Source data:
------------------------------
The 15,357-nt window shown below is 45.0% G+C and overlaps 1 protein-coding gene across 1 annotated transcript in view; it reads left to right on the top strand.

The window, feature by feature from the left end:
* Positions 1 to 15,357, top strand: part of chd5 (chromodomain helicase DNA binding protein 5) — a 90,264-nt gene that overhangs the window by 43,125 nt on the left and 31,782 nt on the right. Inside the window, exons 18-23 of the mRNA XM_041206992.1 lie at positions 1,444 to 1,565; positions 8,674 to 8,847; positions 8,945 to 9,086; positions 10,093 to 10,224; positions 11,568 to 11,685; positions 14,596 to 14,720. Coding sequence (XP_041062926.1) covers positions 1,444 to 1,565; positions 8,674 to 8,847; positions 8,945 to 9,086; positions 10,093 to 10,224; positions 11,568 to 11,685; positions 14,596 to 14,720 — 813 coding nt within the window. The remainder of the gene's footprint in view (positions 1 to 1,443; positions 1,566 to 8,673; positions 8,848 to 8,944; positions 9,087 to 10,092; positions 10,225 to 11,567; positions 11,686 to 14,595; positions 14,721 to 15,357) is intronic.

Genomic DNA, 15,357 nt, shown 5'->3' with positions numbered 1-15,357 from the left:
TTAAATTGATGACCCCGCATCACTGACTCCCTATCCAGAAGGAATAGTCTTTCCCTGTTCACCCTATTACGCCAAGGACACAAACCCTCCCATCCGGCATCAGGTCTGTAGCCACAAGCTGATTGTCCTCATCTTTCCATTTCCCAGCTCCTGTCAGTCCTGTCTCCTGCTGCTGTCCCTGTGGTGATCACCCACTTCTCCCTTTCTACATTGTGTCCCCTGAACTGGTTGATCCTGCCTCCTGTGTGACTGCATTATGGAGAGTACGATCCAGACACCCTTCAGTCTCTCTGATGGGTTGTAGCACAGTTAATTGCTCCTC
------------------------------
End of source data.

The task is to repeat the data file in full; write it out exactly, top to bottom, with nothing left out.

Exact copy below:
The 15,357-nt window shown below is 45.0% G+C and overlaps 1 protein-coding gene across 1 annotated transcript in view; it reads left to right on the top strand.

The window, feature by feature from the left end:
* Positions 1 to 15,357, top strand: part of chd5 (chromodomain helicase DNA binding protein 5) — a 90,264-nt gene that overhangs the window by 43,125 nt on the left and 31,782 nt on the right. Inside the window, exons 18-23 of the mRNA XM_041206992.1 lie at positions 1,444 to 1,565; positions 8,674 to 8,847; positions 8,945 to 9,086; positions 10,093 to 10,224; positions 11,568 to 11,685; positions 14,596 to 14,720. Coding sequence (XP_041062926.1) covers positions 1,444 to 1,565; positions 8,674 to 8,847; positions 8,945 to 9,086; positions 10,093 to 10,224; positions 11,568 to 11,685; positions 14,596 to 14,720 — 813 coding nt within the window. The remainder of the gene's footprint in view (positions 1 to 1,443; positions 1,566 to 8,673; positions 8,848 to 8,944; positions 9,087 to 10,092; positions 10,225 to 11,567; positions 11,686 to 14,595; positions 14,721 to 15,357) is intronic.

Genomic DNA, 15,357 nt, shown 5'->3' with positions numbered 1-15,357 from the left:
TTAAATTGATGACCCCGCATCACTGACTCCCTATCCAGAAGGAATAGTCTTTCCCTGTTCACCCTATTACGCCAAGGACACAAACCCTCCCATCCGGCATCAGGTCTGTAGCCACAAGCTGATTGTCCTCATCTTTCCATTTCCCAGCTCCTGTCAGTCCTGTCTCCTGCTGCTGTCCCTGTGGTGATCACCCACTTCTCCCTTTCTACATTGTGTCCCCTGAACTGGTTGATCCTGCCTCCTGTGTGACTGCATTATGGAGAGTACGATCCAGACACCCTTCAGTCTCTCTGATGGGTTGTAGCACAGTTAATTGCTCCTC